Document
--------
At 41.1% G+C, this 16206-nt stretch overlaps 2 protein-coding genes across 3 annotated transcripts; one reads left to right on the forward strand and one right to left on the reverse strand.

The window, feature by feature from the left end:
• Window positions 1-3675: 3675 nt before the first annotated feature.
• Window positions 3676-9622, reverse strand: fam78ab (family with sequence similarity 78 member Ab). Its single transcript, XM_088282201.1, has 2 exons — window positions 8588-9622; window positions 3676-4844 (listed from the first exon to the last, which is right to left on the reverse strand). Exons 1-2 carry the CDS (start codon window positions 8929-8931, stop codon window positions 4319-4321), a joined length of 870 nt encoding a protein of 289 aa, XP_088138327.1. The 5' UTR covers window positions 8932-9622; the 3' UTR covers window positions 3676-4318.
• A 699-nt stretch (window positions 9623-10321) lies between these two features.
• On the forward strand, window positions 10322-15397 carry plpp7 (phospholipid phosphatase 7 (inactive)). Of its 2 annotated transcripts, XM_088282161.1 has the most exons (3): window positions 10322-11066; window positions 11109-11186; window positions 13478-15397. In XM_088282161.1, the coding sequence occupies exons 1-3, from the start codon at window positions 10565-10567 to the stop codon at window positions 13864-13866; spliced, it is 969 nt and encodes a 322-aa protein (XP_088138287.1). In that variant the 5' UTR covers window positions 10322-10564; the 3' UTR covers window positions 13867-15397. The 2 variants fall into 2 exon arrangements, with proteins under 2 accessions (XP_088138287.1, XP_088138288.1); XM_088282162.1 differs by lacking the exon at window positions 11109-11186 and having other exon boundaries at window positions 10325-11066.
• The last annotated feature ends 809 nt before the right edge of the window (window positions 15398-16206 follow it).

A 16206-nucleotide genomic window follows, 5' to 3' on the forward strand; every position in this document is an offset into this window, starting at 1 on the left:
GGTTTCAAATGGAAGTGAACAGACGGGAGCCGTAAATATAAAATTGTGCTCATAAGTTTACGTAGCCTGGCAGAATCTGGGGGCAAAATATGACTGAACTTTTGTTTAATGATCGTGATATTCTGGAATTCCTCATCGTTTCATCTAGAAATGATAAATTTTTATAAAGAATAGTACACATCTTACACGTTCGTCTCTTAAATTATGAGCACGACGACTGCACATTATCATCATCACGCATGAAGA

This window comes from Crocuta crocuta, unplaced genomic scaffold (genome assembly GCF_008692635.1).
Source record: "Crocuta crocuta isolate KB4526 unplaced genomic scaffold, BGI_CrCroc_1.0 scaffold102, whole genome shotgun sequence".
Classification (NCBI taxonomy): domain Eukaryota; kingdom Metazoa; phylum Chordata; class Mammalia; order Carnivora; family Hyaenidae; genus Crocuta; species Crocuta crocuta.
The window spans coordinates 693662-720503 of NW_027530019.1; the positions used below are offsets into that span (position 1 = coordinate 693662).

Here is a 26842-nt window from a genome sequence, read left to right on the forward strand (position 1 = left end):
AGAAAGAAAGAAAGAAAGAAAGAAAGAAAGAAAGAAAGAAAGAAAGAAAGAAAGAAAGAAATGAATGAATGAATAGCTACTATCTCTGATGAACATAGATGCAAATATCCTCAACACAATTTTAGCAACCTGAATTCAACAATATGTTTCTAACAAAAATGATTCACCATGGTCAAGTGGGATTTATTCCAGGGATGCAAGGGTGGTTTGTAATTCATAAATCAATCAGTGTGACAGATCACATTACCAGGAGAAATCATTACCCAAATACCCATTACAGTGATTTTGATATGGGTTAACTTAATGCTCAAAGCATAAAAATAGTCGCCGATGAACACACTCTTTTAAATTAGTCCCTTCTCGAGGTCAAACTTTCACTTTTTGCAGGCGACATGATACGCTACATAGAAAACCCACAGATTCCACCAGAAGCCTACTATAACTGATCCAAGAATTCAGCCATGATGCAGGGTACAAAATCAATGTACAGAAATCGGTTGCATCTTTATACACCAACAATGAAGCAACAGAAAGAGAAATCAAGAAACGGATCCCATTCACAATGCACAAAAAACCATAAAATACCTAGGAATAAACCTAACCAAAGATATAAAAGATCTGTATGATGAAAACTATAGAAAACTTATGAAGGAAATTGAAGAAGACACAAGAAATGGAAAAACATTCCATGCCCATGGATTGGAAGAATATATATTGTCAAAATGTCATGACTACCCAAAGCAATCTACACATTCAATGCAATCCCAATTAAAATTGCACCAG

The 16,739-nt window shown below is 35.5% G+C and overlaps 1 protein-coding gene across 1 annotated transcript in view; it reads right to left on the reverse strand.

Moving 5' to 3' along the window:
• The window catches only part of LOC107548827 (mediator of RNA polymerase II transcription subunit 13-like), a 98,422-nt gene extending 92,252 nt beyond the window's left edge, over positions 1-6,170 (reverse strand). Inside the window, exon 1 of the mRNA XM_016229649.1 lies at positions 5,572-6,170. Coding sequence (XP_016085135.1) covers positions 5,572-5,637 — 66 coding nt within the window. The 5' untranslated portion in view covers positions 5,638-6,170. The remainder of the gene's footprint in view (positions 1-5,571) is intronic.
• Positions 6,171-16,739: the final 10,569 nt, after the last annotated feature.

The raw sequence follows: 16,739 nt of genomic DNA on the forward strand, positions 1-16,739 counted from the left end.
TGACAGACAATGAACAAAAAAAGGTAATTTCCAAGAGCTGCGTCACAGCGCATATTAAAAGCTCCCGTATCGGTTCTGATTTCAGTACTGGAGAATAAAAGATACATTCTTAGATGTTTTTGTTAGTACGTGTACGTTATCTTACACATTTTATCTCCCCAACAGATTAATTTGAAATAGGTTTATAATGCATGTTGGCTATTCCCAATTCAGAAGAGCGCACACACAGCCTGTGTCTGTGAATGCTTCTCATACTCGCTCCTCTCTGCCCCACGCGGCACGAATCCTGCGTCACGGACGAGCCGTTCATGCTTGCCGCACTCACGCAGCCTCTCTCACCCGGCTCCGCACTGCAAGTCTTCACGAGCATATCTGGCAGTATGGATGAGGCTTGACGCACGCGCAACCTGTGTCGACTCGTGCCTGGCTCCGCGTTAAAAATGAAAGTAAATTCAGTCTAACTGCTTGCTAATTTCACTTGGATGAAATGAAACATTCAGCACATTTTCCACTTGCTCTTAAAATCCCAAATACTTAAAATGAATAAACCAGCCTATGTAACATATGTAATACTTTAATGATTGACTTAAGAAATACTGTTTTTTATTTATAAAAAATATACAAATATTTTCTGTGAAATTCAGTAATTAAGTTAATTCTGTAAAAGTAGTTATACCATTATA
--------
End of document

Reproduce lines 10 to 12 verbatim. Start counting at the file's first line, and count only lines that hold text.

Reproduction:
This window comes from Crocuta crocuta, unplaced genomic scaffold (genome assembly GCF_008692635.1).
Source record: "Crocuta crocuta isolate KB4526 unplaced genomic scaffold, BGI_CrCroc_1.0 scaffold102, whole genome shotgun sequence".
Classification (NCBI taxonomy): domain Eukaryota; kingdom Metazoa; phylum Chordata; class Mammalia; order Carnivora; family Hyaenidae; genus Crocuta; species Crocuta crocuta.